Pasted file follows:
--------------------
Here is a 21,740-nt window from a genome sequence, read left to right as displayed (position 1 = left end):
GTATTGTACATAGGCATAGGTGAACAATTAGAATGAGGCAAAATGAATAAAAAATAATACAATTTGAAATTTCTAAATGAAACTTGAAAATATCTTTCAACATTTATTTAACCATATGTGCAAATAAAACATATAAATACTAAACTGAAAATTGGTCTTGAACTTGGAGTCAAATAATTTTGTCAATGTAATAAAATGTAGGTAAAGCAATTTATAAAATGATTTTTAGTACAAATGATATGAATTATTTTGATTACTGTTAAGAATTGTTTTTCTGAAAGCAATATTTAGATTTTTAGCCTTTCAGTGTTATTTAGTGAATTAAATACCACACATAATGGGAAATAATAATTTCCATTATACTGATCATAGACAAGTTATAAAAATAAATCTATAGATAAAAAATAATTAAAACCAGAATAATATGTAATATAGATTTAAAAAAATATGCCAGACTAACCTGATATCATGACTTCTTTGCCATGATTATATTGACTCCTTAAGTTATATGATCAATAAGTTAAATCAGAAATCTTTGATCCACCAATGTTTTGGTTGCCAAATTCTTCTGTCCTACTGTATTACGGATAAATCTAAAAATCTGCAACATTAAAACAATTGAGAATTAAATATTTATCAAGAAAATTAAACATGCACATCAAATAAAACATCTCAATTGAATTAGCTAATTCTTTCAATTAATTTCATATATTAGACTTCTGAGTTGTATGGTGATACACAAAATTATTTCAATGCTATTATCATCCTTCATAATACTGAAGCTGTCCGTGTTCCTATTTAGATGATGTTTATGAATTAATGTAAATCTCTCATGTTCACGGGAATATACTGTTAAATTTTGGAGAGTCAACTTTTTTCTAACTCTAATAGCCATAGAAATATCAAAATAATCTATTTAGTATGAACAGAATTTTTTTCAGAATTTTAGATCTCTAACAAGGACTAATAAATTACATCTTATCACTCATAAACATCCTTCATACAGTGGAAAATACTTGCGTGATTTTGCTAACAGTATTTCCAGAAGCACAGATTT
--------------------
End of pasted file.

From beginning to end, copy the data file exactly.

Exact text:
Here is a 21,740-nt window from a genome sequence, read left to right as displayed (position 1 = left end):
GTATTGTACATAGGCATAGGTGAACAATTAGAATGAGGCAAAATGAATAAAAAATAATACAATTTGAAATTTCTAAATGAAACTTGAAAATATCTTTCAACATTTATTTAACCATATGTGCAAATAAAACATATAAATACTAAACTGAAAATTGGTCTTGAACTTGGAGTCAAATAATTTTGTCAATGTAATAAAATGTAGGTAAAGCAATTTATAAAATGATTTTTAGTACAAATGATATGAATTATTTTGATTACTGTTAAGAATTGTTTTTCTGAAAGCAATATTTAGATTTTTAGCCTTTCAGTGTTATTTAGTGAATTAAATACCACACATAATGGGAAATAATAATTTCCATTATACTGATCATAGACAAGTTATAAAAATAAATCTATAGATAAAAAATAATTAAAACCAGAATAATATGTAATATAGATTTAAAAAAATATGCCAGACTAACCTGATATCATGACTTCTTTGCCATGATTATATTGACTCCTTAAGTTATATGATCAATAAGTTAAATCAGAAATCTTTGATCCACCAATGTTTTGGTTGCCAAATTCTTCTGTCCTACTGTATTACGGATAAATCTAAAAATCTGCAACATTAAAACAATTGAGAATTAAATATTTATCAAGAAAATTAAACATGCACATCAAATAAAACATCTCAATTGAATTAGCTAATTCTTTCAATTAATTTCATATATTAGACTTCTGAGTTGTATGGTGATACACAAAATTATTTCAATGCTATTATCATCCTTCATAATACTGAAGCTGTCCGTGTTCCTATTTAGATGATGTTTATGAATTAATGTAAATCTCTCATGTTCACGGGAATATACTGTTAAATTTTGGAGAGTCAACTTTTTTCTAACTCTAATAGCCATAGAAATATCAAAATAATCTATTTAGTATGAACAGAATTTTTTTCAGAATTTTAGATCTCTAACAAGGACTAATAAATTACATCTTATCACTCATAAACATCCTTCATACAGTGGAAAATACTTGCGTGATTTTGCTAACAGTATTTCCAGAAGCACAGATTT